Microsoft Response Point SP1 fills VoIP major gaps
Upgraded solution enables SMBs to make external calls using SIP
Like their enterprise counterparts, smaller businesses constantly look for ways to operate more efficiently, increasingly so in today's economy.
In the area of telephony technology, SMBs can make a relatively modest investment and see a quick reduction in communications costs -- while improving clients' impression of their operation. Those were some of my findings after testing five VoIP solutions earlier this year.
Put simply, these products replace a small-business phone system with a server that routes calls over a LAN and provides robust switching and voice mail management. VoIP handsets, easily moved to different locations, complete the system.
[ Take a slideshow tour of Response Point SP1. Read the InfoWorld review "VoIP phone systems walk the talk" for comprehensive reviews of appliances from Allworx, Critical Links, Fonality, Microsoft, and Sutus. ]
During the first round of testing, Microsoft Response Point 1.0 fell short in one crucial area: Unlike with the other products, you couldn't place external calls using SIP trunking. This feature can be a major cost saver because VoIP providers typically offer lower rates compared to traditional telephone companies.
Microsoft delivered the free Response Point SP1 update in August 2008; this added external VoIP access, along with several usability improvements, including easier ways to park and transfer calls. And just recently, one of Microsoft's three OEM partners, Aastra Technologies, released new hardware running Response Point. (Quanta, tested for the first review, and D-Link also offer system packages.) This provided an opportunity to revisit Response Point and provide my impression of other Response Point equipment.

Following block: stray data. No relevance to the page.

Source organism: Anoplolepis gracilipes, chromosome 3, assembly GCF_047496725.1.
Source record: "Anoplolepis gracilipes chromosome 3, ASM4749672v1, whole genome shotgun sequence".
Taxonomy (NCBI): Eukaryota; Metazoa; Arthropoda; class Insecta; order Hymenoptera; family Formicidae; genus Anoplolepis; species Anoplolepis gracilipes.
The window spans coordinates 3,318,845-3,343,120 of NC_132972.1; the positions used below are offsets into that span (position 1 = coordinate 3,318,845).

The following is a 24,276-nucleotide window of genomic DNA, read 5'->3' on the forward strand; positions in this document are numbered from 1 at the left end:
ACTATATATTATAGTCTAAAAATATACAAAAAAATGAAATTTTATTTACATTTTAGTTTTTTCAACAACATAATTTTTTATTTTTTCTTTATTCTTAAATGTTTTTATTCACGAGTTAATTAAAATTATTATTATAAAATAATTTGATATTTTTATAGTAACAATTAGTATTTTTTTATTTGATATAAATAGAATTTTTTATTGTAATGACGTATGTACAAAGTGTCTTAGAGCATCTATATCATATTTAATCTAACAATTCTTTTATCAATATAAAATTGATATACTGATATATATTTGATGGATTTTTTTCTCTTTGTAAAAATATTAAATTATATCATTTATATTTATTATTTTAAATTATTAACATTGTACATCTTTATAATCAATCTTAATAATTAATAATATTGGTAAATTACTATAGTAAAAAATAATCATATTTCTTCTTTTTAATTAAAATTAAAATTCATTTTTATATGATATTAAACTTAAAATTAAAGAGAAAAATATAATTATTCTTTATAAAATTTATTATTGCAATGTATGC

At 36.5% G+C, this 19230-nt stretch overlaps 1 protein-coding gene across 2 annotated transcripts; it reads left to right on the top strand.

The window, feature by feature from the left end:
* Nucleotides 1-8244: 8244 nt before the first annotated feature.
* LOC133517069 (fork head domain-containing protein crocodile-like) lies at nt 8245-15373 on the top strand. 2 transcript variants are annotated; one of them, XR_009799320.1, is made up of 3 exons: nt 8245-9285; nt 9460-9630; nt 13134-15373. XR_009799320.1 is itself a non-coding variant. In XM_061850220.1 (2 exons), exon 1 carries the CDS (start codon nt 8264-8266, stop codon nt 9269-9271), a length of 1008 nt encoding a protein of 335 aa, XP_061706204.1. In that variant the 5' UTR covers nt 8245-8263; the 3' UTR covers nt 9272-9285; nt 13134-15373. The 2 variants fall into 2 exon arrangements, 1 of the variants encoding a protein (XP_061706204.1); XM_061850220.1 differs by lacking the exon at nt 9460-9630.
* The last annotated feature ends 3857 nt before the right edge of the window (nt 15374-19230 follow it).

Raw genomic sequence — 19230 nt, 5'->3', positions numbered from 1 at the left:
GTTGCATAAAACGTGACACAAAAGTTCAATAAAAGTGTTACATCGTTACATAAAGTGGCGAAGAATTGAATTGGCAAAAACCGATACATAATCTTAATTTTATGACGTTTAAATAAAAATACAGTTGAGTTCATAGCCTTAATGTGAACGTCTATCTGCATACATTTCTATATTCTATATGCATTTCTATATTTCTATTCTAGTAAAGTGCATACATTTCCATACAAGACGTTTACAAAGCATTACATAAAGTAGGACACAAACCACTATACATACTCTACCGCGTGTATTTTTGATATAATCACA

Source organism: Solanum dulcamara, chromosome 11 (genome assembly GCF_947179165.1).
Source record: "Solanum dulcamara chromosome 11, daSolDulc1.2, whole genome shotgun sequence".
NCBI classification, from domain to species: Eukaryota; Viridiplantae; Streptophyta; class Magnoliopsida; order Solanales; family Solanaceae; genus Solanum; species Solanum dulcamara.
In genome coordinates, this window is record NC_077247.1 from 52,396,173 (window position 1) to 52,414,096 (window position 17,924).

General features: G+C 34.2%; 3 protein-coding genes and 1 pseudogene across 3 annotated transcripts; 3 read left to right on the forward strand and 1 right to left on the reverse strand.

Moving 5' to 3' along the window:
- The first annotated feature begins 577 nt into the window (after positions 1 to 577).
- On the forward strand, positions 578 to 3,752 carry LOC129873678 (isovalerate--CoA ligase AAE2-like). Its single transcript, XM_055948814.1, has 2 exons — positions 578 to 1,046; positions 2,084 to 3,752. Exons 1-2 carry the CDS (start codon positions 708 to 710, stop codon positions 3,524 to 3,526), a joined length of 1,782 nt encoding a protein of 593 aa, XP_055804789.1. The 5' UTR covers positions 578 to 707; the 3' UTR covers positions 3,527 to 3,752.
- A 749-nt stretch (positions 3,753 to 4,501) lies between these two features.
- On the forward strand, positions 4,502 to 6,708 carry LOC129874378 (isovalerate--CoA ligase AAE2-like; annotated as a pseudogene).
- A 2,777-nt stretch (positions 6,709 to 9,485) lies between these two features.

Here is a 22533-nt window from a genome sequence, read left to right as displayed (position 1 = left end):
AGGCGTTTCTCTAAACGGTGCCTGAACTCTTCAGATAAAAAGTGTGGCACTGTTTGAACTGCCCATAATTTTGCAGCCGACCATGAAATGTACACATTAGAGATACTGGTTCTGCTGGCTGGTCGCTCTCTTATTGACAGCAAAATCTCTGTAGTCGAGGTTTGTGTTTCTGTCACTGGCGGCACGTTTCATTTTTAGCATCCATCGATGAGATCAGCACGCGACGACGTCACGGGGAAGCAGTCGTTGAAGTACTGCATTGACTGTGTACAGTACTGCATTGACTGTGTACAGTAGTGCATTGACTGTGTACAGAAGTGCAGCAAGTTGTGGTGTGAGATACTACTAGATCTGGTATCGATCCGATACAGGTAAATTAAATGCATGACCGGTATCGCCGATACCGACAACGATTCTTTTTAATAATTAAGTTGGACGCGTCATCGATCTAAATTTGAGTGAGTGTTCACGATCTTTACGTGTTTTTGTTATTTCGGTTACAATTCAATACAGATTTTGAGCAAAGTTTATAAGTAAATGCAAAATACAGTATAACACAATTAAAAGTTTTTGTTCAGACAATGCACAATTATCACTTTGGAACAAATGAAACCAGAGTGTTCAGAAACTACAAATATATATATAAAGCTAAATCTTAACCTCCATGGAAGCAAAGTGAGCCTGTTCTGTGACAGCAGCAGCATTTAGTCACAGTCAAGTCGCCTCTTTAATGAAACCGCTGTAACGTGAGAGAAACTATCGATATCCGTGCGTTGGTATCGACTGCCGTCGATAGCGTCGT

Easy to install and use
Many SMB VoIP vendors say their systems are simple to acquire, set up, and use. But with a bewildering number of hardware, software, and reseller options, my first reviews found these claims weren't always true. However, as with the original Response Point, Microsoft and Aastra have teamed to make the whole experience very satisfying.
On the hardware side, I tested the AastraLink RP 500 Base Unit, stackable RP 540 Gateway [which provides four PSTN (analog)] phone connections, and one each of Aastra's three Response Point IP phones: the entry-level 6751i RP single line, the full-featured 6753i RP with six lines, and the executive or receptionist nine-line 6757i CT RP that includes a cordless handset.
From unboxing to having a functioning system took about 30 minutes. First, I quickly plugged each item into my network hub. Of note, the lightweight base unit is totally solid state. Beyond the energy savings (the RP 500 draws about 33 watts), this architecture should give you better reliability over long use. What's more, the phones support PoE; if your switch also supports it, you can forgo the handsets' power adapter.
The second half of setup involves two applications running on a desktop or server. Response Point Administrator helps you configure the base unit and phones, while Response Point Assistant lets each person in your office customize his or her system.
I was very pleased that both applications are now 64-bit; there were no install or operating problems running the software on 64-bit Vista Ultimate or Windows 7 pre-beta.